Post image for Seeing what others don’t: Photographer Thomas R. Tucker

Seeing what others don’t: Photographer Thomas R. Tucker

June 25, 2010

After a high school course Thomas R. Tucker’s interest in photography was kindled. He took a short (20 year) break before picking it back up again. His approach to photography is seeing what other people don’t. He likes to see a scene, not just look at it. What are Thomas’ secrets? What’s his vision? Read on and learn more about this facinating shooter on Phottix’s Photog Friday.

Thomas R. Tucker

Thomas R. Tucker

Name: Thomas R. Tucker

Country of residence: USA

How did you first get interested in photography?
I’ve always had an interest in photography, even when I was young. My first “real” photography was in high school, way back in 1988. I took an intro black and white course and was hooked. I took a short 20 year break and resumed by taking a black and white course again. My intent was to brush up and move on to digital.

What do you like to shoot?
Fine art photography is my focus and simply, I like to shoot stuff. My true passion is black and white landscape but I don’t get to do much of that. Lately I’ve taken to local resources which are primarily urban, urban decay and flowers.

I’m currently working on a collection named “Bits of Route 66.” So far, the collection contains items found on and around the Oklahoma section of Route 66. I’m looking forward to expanding the collection.

I love night and extended exposure photography and I don’t like to shoot people! (I love saying that).

Finally, I’m a 99% natural light shooter. While I have taken a portrait class and learned some lighting basics, I really like the look of natural light.

What’s your approach to photography, your philosophy? What do you look for? How do you set-up a shot?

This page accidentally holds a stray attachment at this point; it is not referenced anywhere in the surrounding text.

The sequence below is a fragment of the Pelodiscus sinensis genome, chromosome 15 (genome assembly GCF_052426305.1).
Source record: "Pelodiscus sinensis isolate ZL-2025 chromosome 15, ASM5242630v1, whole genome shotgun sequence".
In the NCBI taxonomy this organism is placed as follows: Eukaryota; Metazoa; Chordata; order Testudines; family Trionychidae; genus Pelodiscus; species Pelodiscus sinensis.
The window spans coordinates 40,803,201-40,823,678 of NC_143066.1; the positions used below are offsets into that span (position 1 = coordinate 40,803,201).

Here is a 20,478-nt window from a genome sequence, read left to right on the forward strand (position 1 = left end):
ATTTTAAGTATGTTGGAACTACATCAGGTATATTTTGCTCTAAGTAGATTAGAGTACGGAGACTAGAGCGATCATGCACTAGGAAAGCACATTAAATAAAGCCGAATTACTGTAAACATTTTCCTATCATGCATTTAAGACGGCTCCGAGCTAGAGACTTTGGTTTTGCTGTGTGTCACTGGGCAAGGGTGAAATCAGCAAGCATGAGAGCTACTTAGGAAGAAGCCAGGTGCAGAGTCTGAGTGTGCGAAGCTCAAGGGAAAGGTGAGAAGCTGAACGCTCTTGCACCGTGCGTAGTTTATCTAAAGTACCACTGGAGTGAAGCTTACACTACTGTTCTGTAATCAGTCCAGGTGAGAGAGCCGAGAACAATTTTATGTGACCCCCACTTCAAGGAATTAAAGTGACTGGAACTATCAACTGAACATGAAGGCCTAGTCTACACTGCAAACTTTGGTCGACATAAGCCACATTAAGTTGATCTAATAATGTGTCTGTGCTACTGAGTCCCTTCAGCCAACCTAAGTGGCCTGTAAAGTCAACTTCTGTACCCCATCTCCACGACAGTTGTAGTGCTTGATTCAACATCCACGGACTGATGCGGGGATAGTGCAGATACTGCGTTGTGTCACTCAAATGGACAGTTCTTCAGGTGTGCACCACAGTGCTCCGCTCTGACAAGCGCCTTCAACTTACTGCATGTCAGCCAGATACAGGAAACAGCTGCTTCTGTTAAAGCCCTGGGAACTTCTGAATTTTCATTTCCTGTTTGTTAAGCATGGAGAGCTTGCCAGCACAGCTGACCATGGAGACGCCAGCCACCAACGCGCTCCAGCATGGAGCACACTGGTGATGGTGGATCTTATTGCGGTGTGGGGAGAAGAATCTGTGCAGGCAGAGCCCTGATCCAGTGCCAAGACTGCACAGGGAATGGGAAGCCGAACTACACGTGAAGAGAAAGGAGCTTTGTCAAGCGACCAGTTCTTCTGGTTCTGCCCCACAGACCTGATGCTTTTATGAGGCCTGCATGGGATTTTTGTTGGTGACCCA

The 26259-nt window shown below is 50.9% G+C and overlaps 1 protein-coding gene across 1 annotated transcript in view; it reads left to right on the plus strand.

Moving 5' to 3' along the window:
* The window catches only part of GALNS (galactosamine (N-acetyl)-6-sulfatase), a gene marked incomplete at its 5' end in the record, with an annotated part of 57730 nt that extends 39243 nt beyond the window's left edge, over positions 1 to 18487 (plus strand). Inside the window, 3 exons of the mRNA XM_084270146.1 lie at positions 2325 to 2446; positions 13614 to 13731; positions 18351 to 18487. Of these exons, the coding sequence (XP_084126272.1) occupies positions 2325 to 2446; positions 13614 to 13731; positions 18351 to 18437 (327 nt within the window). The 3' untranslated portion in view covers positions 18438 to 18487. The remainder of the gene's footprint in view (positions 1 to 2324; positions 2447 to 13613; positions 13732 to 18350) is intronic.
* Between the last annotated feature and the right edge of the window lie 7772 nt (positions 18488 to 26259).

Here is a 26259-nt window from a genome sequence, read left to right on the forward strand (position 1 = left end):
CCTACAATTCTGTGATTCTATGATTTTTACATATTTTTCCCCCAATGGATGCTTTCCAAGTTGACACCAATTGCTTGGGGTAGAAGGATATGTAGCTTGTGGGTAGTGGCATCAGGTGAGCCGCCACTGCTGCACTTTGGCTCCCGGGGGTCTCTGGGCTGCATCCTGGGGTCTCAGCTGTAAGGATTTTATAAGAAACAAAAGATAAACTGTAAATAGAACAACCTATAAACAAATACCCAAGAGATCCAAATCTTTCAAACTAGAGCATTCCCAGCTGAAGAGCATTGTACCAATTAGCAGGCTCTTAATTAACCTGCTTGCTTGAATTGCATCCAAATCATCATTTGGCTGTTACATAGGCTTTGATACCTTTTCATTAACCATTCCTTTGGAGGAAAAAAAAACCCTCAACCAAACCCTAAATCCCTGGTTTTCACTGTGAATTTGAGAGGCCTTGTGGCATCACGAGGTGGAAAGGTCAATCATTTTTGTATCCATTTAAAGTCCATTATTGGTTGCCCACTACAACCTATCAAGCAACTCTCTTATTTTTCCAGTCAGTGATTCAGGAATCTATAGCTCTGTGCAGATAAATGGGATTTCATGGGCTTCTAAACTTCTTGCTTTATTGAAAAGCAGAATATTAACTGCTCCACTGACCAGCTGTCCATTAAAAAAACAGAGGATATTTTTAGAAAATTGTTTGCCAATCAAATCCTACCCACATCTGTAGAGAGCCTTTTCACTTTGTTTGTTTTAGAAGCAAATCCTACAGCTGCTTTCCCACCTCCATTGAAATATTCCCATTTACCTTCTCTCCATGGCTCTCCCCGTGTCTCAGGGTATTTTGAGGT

Photography for me is a passion that allows me to share my view of the world. My approach to photography is simple; I like to see what others don’t. I’m always looking for subjects and looking at light. I have a military background and I believe that is where I learned to “see” instead of just look at a scene. Shapes, colors, lines, reflections, shades, shadows, etc., I’m always processing details of what is around me.

Approximately half of my photography is what I consider a pre-visualized rough draft; I have an idea of what I want and go find it. I might not have all the details worked out but I have a pretty good idea of what the end result should be. The other half is what I like to call subjects of opportunity. I love to venture out on photo walks and see what I can find. I normally have an area or place in mind and then I let my camera explore it.

What is the best photo you have taken? Why? Background and details, please…
I believe “Stages” is the best photo I have taken to date. While making plans to visit Dallas Texas last year, a friend suggested visiting the Dallas Arboretum. While walking among the hundreds of plants and flowers, this was the only one that spoke to me. Although a single flower would have produced a great image, the combination of all four in beginning to end stages screamed “shoot me.” The shooting conditions couldn’t have been much worse but it all worked out. I was in the right place at the right time and a great subject made a great image.

What gear are you using? What else do you want to buy?
What I currently use:
Nikon D80
Nikon AF NIKKOR 50mm 1:1.4
Nikon AF-S NIKKOR 55-200mm 1:4-5.6 ED (DX)
Nikon AF-S NIKKOR 18-55mm 1:3.5-5.6G (DX)
Sony Cyber-Shot DSC-H7
Nikon N75 (35mm Film)
Nikon AF NIKKOR 28-80mm 1:3.3-5.6G
Minolta SR-7 (35mm Film)
iPhone 3G

What I want to buy:
Nikon D3S
Macro Lens

Which area of photography would you like to explore further (macro, landscapes, portraits)?
The area of photography that I would like to explore further is macro photography. Since I primarily focus on fine art, I love the idea of filling the frame with larger than life subjects.

Where do you see your photography 5 years from now?
Photography for me is still a hobby. While only a hobby, Within five years I would like to see my photography supporting itself.

What’s the best advice you would give to fellow photographers?
The best advice I can give is the same advice I received over twenty years ago in my intro photography class; don’t be afraid to get close.

Where can we find your images?
I’m all over the Internet but my home is From here you can find links to my Facebook, Flickr, and blog.

Nikon Joe July 4, 2010 at 3:51 am

Great interview. I came to love photography in a similar way during high school. My fave camera is my D90, but I would also love a Nikon D3S like Thomas.

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